Since last Summer, we calculate that tax-impaired funds have seen net outflows, as investors have become more aware of the performance drag (see AMLP’s Tax Bondage) and the shrinking opportunity set. Meanwhile, properly structured RIC-compliant funds with no tax drag picked up almost $900MM over this time. It’s reflected in the shrinking float-adjusted market capitalization of the constituents of the Alerian Index, which is less than half of its 2014 peak, significantly lower than performance alone would imply.

The number of Alerian constituents has also shrunk noticeably  since 2014. Just six names make up half its market cap, and seven have a market cap of below $1BN. Williams Companies (WMB) could well conclude that the FERC ruling means they’re better off owning their sprawling interstate natural gas pipeline network, Transco, at the corporate level, thereby eliminating MLP Williams Partners (WPZ). Enbridge (ENB) could easily absorb the remaining public float of Spectra Energy Partners (SEP) and Enbridge Energy Partners (EEP) to offset FERC’s impact on their cost-of-service tariffs. Plains GP Holdings (PAGP) will eventually covet the tax shield that would come from absorbing the remaining units of its MLP, Plains All American (PAA).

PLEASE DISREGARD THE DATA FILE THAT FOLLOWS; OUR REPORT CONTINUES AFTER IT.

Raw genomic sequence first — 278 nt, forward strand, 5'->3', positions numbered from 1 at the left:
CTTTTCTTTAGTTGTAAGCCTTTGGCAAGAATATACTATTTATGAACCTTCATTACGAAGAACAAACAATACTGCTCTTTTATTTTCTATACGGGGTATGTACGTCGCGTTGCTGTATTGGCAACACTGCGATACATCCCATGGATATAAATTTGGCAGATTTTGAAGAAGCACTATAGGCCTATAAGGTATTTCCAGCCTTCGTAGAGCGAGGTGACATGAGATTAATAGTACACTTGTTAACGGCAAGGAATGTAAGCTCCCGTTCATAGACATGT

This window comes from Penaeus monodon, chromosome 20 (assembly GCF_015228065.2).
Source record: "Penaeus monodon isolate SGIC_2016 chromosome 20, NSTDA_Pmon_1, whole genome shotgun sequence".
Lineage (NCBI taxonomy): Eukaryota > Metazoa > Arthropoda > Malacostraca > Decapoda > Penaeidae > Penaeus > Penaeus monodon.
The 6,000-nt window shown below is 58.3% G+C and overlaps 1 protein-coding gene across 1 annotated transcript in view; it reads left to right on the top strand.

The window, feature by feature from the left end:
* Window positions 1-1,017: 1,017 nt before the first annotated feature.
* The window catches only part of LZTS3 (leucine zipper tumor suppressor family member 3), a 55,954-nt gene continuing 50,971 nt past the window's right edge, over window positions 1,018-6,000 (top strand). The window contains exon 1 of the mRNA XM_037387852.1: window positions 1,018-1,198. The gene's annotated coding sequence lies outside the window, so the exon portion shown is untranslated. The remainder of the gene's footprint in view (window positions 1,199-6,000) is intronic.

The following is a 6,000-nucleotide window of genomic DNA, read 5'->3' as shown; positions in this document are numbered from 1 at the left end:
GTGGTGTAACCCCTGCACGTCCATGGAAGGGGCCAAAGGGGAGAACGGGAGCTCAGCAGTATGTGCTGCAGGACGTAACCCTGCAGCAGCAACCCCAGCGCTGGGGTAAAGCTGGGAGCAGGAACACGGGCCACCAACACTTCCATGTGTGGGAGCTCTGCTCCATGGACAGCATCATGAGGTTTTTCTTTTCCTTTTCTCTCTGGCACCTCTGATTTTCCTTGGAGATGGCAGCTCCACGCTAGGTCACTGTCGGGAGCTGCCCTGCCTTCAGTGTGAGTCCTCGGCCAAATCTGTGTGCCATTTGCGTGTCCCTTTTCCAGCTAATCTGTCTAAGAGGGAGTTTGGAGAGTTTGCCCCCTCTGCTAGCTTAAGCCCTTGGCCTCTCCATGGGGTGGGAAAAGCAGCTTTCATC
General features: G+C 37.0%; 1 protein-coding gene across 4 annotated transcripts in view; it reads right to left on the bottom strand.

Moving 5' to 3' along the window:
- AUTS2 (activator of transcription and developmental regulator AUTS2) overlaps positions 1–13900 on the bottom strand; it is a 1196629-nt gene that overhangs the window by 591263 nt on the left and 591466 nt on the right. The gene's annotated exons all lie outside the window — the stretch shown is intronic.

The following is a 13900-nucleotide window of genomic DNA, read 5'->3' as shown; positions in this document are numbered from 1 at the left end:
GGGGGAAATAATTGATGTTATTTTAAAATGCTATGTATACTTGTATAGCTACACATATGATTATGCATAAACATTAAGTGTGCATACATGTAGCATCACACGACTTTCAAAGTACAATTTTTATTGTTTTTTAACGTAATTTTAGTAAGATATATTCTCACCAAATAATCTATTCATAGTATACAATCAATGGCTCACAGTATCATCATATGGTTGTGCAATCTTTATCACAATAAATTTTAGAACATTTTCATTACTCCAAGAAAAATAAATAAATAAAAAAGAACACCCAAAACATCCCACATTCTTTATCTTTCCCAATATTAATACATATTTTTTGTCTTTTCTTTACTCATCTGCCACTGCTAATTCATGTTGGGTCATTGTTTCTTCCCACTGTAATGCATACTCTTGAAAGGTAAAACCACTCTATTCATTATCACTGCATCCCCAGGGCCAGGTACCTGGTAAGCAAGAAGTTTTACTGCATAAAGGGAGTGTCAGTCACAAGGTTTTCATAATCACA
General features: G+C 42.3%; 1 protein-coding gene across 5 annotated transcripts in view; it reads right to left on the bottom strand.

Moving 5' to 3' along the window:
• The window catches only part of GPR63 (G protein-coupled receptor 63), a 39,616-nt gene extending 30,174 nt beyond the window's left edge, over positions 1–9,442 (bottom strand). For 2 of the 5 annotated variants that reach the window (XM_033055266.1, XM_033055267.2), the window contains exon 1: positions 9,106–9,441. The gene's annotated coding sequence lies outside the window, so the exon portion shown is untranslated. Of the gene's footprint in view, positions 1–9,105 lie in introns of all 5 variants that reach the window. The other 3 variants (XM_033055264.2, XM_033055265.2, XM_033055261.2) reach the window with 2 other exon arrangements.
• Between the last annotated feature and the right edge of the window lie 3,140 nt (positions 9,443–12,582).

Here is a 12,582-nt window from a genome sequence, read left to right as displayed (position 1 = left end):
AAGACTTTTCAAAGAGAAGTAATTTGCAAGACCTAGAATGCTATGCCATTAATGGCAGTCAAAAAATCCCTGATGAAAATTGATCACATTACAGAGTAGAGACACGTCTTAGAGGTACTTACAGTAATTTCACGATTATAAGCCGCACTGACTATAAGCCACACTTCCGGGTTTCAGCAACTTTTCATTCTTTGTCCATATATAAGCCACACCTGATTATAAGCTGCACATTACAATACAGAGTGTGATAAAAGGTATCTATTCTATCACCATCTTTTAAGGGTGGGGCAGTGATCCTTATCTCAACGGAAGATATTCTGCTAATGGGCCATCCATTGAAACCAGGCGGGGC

Combined, losing these four would reduce the market cap of the Alerian index by $24BN, about 17%. By comparison, the two new names added in 1Q18 (Hi-Crush Partners and CVR Refining) have a combined market cap of only $1.5BN. The Alerian MLP Index  is not what it used to be.

The American Energy Independence Index has a float-adjusted market cap of $315BN, more than twice Alerian, reflecting its broader approach. Investors are starting to take note.

We are invested in ENB, PAGP and WMB

FERC Ruling Pushes Pipelines Out of MLPs

The fragile mental state of MLP investors left them ill-prepared for Thursday’s ruling by the Federal Energy Regulatory Commission (FERC). By modifying how MLPs calculate certain tariffs, it sent the sector on another wild afternoon ride. It’s a complex issue – pipelines owned by MLPs that cross state lines and rely on FERC-regulated tariffs are most vulnerable. MLPs can no longer set tariffs by including taxes paid by their investors in calculating full cost of service (since MLPs are largely non-taxpayers themselves).